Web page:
"A young person like that...they weren't involved in drug trafficking; they weren't party girls. They were just young school kids and for someone to murder them like that ... it just really bothers you, and not just them, every one of these has something," he said.

The unidentified haunt him too.

John Doe No. 1, found May 3, 1972, near a pond off Indian Lake Road.

"I get on the Doe Network and keep looking to see if I can find someone that meets his description, someone that disappeared in that time period," Mr. Henshaw said. "His teeth were good, clothes were good. You'd think someone in his family would have reported him missing. If I could find out who he was, it would really help. I could go back and find someone who knew him."

In the past investigators were randomly assigned cold cases to re-work as their schedules permitted, but when new cases came in, the cold cases would have to be set aside, Sheriff's Office spokesman Gary Davidson explained in an emailed response to questions.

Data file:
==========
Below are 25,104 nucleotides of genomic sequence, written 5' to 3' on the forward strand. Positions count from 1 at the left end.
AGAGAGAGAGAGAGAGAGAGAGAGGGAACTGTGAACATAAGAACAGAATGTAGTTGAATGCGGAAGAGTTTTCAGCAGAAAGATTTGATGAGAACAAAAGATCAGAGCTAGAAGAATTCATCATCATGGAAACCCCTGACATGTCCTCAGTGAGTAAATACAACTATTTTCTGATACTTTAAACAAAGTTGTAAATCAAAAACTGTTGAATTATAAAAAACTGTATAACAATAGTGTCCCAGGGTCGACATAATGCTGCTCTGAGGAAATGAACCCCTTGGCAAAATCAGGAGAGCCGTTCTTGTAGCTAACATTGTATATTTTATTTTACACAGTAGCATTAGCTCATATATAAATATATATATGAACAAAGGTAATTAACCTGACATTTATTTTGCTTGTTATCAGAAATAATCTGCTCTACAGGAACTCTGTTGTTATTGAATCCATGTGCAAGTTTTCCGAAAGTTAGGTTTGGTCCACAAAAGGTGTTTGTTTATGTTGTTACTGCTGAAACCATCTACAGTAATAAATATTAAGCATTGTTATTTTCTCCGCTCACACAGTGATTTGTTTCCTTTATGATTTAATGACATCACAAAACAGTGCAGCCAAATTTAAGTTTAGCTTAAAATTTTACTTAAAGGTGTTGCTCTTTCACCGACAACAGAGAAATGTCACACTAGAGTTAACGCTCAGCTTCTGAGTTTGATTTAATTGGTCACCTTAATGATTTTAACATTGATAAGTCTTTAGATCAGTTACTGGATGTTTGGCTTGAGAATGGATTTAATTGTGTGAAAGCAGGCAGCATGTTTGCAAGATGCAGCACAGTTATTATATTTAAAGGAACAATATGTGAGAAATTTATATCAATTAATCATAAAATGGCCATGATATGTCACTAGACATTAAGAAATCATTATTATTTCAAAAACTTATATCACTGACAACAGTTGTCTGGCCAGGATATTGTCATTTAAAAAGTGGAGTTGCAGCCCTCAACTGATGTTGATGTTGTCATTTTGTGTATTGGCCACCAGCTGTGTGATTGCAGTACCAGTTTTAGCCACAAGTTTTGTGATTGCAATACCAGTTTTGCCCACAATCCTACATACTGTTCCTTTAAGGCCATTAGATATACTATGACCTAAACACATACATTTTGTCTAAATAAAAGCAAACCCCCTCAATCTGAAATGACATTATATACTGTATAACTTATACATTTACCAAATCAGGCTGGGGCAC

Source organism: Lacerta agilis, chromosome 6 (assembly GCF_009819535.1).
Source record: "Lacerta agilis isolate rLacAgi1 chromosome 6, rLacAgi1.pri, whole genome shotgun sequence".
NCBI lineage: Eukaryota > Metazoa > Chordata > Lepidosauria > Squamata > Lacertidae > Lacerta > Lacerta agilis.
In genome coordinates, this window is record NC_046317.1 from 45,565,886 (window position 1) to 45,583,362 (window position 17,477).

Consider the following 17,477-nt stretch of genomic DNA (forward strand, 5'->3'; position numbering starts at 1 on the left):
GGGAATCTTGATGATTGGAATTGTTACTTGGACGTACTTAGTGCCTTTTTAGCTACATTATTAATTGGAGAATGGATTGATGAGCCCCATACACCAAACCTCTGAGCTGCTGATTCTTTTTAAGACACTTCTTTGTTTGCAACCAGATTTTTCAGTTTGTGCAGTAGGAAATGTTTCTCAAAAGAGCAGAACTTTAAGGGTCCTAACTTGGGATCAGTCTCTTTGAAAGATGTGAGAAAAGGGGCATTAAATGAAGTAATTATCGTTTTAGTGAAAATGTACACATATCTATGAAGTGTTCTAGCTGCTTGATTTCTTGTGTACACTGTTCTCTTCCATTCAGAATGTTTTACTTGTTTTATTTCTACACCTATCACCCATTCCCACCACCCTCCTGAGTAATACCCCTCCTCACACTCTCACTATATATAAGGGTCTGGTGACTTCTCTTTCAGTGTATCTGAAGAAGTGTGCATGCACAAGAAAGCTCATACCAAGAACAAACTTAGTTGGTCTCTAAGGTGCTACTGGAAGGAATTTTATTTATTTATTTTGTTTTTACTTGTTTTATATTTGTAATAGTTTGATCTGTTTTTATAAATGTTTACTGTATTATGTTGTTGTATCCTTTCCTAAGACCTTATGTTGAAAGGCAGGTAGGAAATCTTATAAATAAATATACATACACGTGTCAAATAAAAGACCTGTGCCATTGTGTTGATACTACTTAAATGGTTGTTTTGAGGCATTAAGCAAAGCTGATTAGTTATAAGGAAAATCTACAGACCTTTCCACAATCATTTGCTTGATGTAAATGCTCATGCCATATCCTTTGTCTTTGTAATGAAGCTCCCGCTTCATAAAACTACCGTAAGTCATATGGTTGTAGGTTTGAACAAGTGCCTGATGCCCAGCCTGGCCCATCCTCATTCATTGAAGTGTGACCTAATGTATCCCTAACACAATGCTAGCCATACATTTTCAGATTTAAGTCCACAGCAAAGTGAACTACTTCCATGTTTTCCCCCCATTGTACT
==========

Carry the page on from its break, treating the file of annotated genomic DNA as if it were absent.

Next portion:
"We simply didn't have the time or resources to dedicate a full-time effort toward working the cold cases. Unless new leads or information came in, we simply worked them when we could. That changed when we established the cold case squad and assigned Investigator Lee to the unit," Mr. Davidson wrote. "He's an extremely dedicated and determined investigator and has proven to be well-suited to this assignment."

Mr. Davidson called Mr. Henshaw and Mr. Maxwell "Godsends" who bring a great deal of wisdom and institutional knowledge to the effort.